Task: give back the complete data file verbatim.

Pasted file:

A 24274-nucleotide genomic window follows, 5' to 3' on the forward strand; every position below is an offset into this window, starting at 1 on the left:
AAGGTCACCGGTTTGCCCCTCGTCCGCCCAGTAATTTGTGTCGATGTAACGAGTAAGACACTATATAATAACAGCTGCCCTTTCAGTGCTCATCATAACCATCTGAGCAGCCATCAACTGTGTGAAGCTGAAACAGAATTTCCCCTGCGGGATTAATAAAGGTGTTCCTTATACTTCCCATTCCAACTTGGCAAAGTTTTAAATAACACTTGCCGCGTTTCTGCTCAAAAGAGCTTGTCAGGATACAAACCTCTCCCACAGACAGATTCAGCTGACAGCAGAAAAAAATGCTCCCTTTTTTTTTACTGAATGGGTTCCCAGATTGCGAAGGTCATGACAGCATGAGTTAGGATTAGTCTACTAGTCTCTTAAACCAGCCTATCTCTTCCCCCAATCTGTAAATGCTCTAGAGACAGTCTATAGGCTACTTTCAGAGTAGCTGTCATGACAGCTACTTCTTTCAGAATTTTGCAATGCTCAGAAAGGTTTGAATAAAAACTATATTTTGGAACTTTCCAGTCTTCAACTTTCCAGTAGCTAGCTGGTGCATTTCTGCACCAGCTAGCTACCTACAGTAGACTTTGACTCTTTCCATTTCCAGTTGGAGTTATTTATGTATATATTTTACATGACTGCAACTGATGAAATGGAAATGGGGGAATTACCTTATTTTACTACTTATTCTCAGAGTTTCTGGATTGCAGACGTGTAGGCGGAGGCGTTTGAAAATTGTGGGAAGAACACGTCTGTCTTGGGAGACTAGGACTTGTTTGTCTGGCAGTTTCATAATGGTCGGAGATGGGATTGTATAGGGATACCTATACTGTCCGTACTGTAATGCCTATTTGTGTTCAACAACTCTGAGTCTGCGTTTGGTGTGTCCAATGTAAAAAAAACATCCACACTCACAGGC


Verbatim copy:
A 24274-nucleotide genomic window follows, 5' to 3' on the forward strand; every position below is an offset into this window, starting at 1 on the left:
AAGGTCACCGGTTTGCCCCTCGTCCGCCCAGTAATTTGTGTCGATGTAACGAGTAAGACACTATATAATAACAGCTGCCCTTTCAGTGCTCATCATAACCATCTGAGCAGCCATCAACTGTGTGAAGCTGAAACAGAATTTCCCCTGCGGGATTAATAAAGGTGTTCCTTATACTTCCCATTCCAACTTGGCAAAGTTTTAAATAACACTTGCCGCGTTTCTGCTCAAAAGAGCTTGTCAGGATACAAACCTCTCCCACAGACAGATTCAGCTGACAGCAGAAAAAAATGCTCCCTTTTTTTTTACTGAATGGGTTCCCAGATTGCGAAGGTCATGACAGCATGAGTTAGGATTAGTCTACTAGTCTCTTAAACCAGCCTATCTCTTCCCCCAATCTGTAAATGCTCTAGAGACAGTCTATAGGCTACTTTCAGAGTAGCTGTCATGACAGCTACTTCTTTCAGAATTTTGCAATGCTCAGAAAGGTTTGAATAAAAACTATATTTTGGAACTTTCCAGTCTTCAACTTTCCAGTAGCTAGCTGGTGCATTTCTGCACCAGCTAGCTACCTACAGTAGACTTTGACTCTTTCCATTTCCAGTTGGAGTTATTTATGTATATATTTTACATGACTGCAACTGATGAAATGGAAATGGGGGAATTACCTTATTTTACTACTTATTCTCAGAGTTTCTGGATTGCAGACGTGTAGGCGGAGGCGTTTGAAAATTGTGGGAAGAACACGTCTGTCTTGGGAGACTAGGACTTGTTTGTCTGGCAGTTTCATAATGGTCGGAGATGGGATTGTATAGGGATACCTATACTGTCCGTACTGTAATGCCTATTTGTGTTCAACAACTCTGAGTCTGCGTTTGGTGTGTCCAATGTAAAAAAAACATCCACACTCACAGGC